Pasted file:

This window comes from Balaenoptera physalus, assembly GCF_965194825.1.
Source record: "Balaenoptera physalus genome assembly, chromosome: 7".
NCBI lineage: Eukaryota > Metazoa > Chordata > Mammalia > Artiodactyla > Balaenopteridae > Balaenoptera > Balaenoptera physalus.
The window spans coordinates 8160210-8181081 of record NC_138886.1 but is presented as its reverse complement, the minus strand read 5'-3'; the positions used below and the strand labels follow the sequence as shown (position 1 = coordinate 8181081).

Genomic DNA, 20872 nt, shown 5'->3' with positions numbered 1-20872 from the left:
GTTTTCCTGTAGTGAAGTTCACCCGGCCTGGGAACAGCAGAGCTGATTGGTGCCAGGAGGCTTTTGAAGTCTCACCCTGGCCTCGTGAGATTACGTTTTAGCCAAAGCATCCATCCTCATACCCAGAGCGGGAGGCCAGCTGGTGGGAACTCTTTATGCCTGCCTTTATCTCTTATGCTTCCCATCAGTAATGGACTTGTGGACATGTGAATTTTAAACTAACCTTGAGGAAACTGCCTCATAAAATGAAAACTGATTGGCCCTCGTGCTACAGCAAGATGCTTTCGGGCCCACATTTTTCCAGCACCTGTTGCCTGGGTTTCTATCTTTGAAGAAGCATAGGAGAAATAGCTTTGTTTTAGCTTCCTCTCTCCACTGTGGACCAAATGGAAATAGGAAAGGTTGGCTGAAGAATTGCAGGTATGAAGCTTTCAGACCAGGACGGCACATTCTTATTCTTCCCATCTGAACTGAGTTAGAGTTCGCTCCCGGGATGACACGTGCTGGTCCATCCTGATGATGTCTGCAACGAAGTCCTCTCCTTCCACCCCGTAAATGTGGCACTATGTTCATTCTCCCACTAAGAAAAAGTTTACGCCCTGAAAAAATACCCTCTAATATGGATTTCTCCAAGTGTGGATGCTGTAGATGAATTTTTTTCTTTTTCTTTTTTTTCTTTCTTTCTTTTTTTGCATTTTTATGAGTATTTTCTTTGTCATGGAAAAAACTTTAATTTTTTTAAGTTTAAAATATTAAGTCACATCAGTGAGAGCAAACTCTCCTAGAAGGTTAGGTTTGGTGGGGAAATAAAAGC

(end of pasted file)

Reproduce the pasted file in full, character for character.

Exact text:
This window comes from Balaenoptera physalus, assembly GCF_965194825.1.
Source record: "Balaenoptera physalus genome assembly, chromosome: 7".
NCBI lineage: Eukaryota > Metazoa > Chordata > Mammalia > Artiodactyla > Balaenopteridae > Balaenoptera > Balaenoptera physalus.
The window spans coordinates 8160210-8181081 of record NC_138886.1 but is presented as its reverse complement, the minus strand read 5'-3'; the positions used below and the strand labels follow the sequence as shown (position 1 = coordinate 8181081).

Genomic DNA, 20872 nt, shown 5'->3' with positions numbered 1-20872 from the left:
GTTTTCCTGTAGTGAAGTTCACCCGGCCTGGGAACAGCAGAGCTGATTGGTGCCAGGAGGCTTTTGAAGTCTCACCCTGGCCTCGTGAGATTACGTTTTAGCCAAAGCATCCATCCTCATACCCAGAGCGGGAGGCCAGCTGGTGGGAACTCTTTATGCCTGCCTTTATCTCTTATGCTTCCCATCAGTAATGGACTTGTGGACATGTGAATTTTAAACTAACCTTGAGGAAACTGCCTCATAAAATGAAAACTGATTGGCCCTCGTGCTACAGCAAGATGCTTTCGGGCCCACATTTTTCCAGCACCTGTTGCCTGGGTTTCTATCTTTGAAGAAGCATAGGAGAAATAGCTTTGTTTTAGCTTCCTCTCTCCACTGTGGACCAAATGGAAATAGGAAAGGTTGGCTGAAGAATTGCAGGTATGAAGCTTTCAGACCAGGACGGCACATTCTTATTCTTCCCATCTGAACTGAGTTAGAGTTCGCTCCCGGGATGACACGTGCTGGTCCATCCTGATGATGTCTGCAACGAAGTCCTCTCCTTCCACCCCGTAAATGTGGCACTATGTTCATTCTCCCACTAAGAAAAAGTTTACGCCCTGAAAAAATACCCTCTAATATGGATTTCTCCAAGTGTGGATGCTGTAGATGAATTTTTTTCTTTTTCTTTTTTTTCTTTCTTTCTTTTTTTGCATTTTTATGAGTATTTTCTTTGTCATGGAAAAAACTTTAATTTTTTTAAGTTTAAAATATTAAGTCACATCAGTGAGAGCAAACTCTCCTAGAAGGTTAGGTTTGGTGGGGAAATAAAAGC